Holy Craig Biggio, Jeff Bagwell and Joe Niekro, Batman!

The Houston Astros, a staple of Major League Baseball for the past 46 years, could be going the way of the Brooklyn Bridegrooms, New York Gothams and Seattle Pilots.

Owner Jim Crane is considering radical changes to his floundering franchise. The Houston Chronicle reports "branding changes" are being considered that could include the changing of their Astros nickname. Crane, chairman of Crane Capital Group, took over as owner in November of 2011 after paying a reported $880 million to buy the team.

Originally Crane told reporters he wasn't planning any adjustments, but after chatting with unhappy season-ticket buyers, he's changed his tune.

Houston's Major League franchise debuted as the Colt .45's in 1962, a tribute to the legendary Colt firearms company. The ball club used a Colt .45s logo, but the media often refereed to it under the moniker "Colts," a description that also extends to young horses and circumvented legal issues from the Colts Firearms Company that eventually led to the nickname change in 1965.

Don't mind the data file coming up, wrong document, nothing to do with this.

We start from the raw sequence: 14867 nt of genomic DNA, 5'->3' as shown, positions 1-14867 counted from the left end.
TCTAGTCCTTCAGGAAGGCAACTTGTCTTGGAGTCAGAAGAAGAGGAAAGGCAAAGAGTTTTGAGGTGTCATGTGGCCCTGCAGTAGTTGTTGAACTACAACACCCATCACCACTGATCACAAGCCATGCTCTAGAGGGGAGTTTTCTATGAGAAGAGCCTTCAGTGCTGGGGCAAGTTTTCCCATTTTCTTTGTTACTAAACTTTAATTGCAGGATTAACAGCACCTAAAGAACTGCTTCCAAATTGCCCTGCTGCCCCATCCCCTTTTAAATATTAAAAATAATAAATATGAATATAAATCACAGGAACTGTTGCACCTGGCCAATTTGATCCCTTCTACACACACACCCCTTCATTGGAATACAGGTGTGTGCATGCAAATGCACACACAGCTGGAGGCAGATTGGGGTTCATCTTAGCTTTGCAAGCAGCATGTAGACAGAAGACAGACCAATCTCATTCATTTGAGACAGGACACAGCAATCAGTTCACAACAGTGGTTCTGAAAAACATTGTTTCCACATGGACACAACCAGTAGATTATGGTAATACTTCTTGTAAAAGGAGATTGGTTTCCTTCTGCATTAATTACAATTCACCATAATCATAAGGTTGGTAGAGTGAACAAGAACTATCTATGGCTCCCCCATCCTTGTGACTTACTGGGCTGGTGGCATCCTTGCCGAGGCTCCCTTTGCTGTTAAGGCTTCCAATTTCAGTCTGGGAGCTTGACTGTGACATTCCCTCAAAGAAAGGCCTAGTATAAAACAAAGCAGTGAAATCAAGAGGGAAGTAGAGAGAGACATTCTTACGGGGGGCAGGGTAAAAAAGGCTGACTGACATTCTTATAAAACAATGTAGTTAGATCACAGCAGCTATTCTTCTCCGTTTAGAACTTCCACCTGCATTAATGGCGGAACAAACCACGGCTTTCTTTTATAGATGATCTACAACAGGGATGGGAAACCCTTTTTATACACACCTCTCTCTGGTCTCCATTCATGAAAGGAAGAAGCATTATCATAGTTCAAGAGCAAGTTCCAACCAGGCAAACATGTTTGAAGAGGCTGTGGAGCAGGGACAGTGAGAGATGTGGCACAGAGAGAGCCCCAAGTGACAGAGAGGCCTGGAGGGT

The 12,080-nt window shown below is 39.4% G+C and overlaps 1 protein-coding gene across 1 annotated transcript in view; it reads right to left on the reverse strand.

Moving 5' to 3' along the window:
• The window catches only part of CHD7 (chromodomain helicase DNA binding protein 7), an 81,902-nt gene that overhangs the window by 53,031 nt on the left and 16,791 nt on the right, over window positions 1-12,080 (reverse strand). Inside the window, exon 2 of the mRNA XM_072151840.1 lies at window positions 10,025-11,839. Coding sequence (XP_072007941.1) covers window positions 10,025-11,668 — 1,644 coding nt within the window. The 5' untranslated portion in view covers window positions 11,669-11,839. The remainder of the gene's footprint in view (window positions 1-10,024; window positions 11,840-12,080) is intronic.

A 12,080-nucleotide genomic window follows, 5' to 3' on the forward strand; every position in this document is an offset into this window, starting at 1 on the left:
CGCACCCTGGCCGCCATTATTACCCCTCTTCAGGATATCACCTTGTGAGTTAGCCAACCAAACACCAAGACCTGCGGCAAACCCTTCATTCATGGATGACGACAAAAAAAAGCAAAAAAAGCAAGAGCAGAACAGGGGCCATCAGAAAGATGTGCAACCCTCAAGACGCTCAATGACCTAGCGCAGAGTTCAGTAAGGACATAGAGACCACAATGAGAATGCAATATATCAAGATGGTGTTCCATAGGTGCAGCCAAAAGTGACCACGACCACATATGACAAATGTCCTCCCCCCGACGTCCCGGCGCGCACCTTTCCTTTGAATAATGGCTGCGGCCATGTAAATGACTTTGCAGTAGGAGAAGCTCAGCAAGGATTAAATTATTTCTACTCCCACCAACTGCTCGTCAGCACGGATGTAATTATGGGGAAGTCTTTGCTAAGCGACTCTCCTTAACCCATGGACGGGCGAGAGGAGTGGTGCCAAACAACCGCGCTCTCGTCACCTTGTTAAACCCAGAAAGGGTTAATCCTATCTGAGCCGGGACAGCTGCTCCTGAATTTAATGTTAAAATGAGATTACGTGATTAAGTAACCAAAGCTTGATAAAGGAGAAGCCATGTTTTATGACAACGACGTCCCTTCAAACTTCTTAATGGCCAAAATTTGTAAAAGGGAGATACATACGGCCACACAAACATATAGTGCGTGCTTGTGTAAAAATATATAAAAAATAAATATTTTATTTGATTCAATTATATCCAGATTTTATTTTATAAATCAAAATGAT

Any changes to the nickname or uniforms are expected to go along with Major League Baseball's plans to shift the franchise over to the American League western division for the start of the 2013 season.

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In addition to a possible name change, Houston has done an about-face, ending its policy of blocking fans from bringing food and water into home games at Minute Maid Park. On top of that, some ticket prices have been lowered.

The Astros franchise has a lifetime .495 winning percentage, with nine playoff births and one pennant (2005) during the past 49 seasons.

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